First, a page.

Vikings vs. Packers: The Aftermath

The Packers struggled to find an offensive rhythm, lost a couple players to injury but were able to rush their way to victory on Sunday.

The Green Bay Packers defeated the Minnesota Vikings 23-14 at Lambeau Field.

Rhythm and Injury

The Packers offense thrives on its fast-paced rhythm. And on Sunday’s first two drives, the offense was executing beautifully.

Rodgers’ completion rate was 10-of-12 through two possessions, the no huddle was keeping the pressure on the Vikings’ defense, and had Ed Hochuli’s crew not flagged T.J. Lang for a questionable holding call, the Packers would have posted two touchdowns on their first two drives.

Instead, the penalty backed up the Packers, and forced the offense to settle for a 30-yard Mason Crosby field goal that hit the left upright and bounced in.

On the second drive, however, the injury bug struck. Jordy Nelson’s third-down catch on the sideline put the Packers in the red zone but aggravated Nelson’s hamstring forcing him from the game.

The injury marked a turning point in the first half. Without Nelson in the game, the Packers offense hit a slump. It was not until midway through the third quarter that the Packers were able to score again on a Mason Crosby field goal.

For a team decimated by injuries, the offense has struggled all season to find its preferred gear of a no-huddle, quick hitting offense.

Will the Packers find their high-flying form this season? The mounting injuries make it unlikely, but with Aaron Rodgers at the helm, the Packers will almost never be out of a game.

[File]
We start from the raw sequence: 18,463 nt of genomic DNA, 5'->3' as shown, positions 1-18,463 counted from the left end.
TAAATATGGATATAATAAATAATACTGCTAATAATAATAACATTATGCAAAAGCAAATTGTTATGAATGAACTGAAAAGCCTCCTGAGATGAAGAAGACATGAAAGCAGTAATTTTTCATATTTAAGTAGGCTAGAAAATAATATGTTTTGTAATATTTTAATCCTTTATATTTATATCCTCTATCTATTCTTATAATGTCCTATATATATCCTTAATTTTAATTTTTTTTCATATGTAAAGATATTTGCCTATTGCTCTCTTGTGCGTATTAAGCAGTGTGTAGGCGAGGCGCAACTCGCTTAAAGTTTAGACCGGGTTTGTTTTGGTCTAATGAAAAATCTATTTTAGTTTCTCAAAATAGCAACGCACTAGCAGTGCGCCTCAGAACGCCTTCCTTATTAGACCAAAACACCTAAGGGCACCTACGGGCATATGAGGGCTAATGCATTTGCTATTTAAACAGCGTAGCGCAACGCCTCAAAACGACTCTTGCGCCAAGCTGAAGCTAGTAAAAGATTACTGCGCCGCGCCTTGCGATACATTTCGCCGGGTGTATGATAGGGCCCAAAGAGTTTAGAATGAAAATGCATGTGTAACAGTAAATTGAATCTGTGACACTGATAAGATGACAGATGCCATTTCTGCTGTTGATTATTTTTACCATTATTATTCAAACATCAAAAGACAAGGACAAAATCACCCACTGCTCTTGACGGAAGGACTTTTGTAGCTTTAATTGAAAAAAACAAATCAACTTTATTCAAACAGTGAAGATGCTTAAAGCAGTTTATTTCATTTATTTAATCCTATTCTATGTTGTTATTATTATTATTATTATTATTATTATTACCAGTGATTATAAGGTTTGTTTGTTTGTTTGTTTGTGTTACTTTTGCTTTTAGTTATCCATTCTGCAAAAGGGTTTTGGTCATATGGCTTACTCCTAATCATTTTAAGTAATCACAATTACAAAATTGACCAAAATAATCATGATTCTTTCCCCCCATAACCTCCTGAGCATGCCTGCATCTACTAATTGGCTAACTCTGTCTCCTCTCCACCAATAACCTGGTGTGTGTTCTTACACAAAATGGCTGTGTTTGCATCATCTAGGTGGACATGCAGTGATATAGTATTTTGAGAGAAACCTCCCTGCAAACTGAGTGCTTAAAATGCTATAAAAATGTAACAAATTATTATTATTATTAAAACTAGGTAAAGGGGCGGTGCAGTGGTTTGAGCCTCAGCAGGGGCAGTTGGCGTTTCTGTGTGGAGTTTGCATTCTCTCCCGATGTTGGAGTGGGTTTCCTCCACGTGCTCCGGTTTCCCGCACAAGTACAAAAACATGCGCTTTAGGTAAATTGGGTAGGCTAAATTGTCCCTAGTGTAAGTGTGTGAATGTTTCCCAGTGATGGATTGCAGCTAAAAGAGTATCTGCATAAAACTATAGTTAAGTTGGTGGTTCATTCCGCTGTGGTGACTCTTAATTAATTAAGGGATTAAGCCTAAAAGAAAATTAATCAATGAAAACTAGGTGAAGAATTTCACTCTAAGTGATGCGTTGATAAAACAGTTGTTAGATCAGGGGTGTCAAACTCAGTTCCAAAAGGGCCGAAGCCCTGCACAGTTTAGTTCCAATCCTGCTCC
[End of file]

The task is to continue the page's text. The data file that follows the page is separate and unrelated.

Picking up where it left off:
Credit Where Credit Is Due

Without a doubt, Aaron Rodgers is the Packers' most valuable player.

He didn’t have a spectacular day by measure of statistics – 27-of-35 for 286 yards, 1 TD and 1 pick – but he continues to will his team to victory each week.

The Packers quarterback isn’t hitting on nearly as many big plays this season as teams are consistently playing two deep safeties and daring the Packers to run the ball, but he manages to do all of the little things very well.

His leadership commands respect from his teammates as well as his opponents, his snap count and cadence regularly draws opponents offsides creating "free plays" and his ability to extend plays with his legs buys him time for his receivers to get open.

And his ability to throw the ball on the run with pinpoint accuracy? Uncanny. Just ask Christian Ponder how difficult that skill can be.

The Packers have shown they can win without key playmakers on both sides of the ball, but without Aaron Rodgers this team would be dismal.

The Cost of Turnovers

With the Packers trailing 14-10 at the half, the Vikings opened up the second session with more fireworks from Adrian Peterson. On the first play of the half, Peterson blasted through the left side of the line shedding would-be Packers tacklers on his way to a 48-yard run.

Like most of the afternoon, however, Peterson’s spectacular performance was all for naught as Christian Ponder threw his first of two interceptions to Morgan Burnett.

Rolling to his right, Ponder threw the ball directly into the hands of Burnett who was camped out in front of Vikings' receiver Michael Jenkins in the end zone.

Thanks in large part to a Jermichael Finley 3rd-down catch that jumpstarted the Packers offense, Green Bay turned the interception into a 12-play, six-minute drive that culminated in a Mason Crosby field goal and put the Packers within one point.

Ponder’s second interception also came deep in Packers territory. Following a Tramon Williams’ personal foul for a helmet-to-helmet hit on Toby Gerhart, the Packers found themselves backed up against their red zone when Morgan Burnett struck again.

Burnett stepped in front of tight end Kyle Rudolph to snatch his second interception of the game. Burnett’s turnover ended the third quarter and propelled the offense into an 18-play, 11-minute drive that resulted in another Crosby field goal.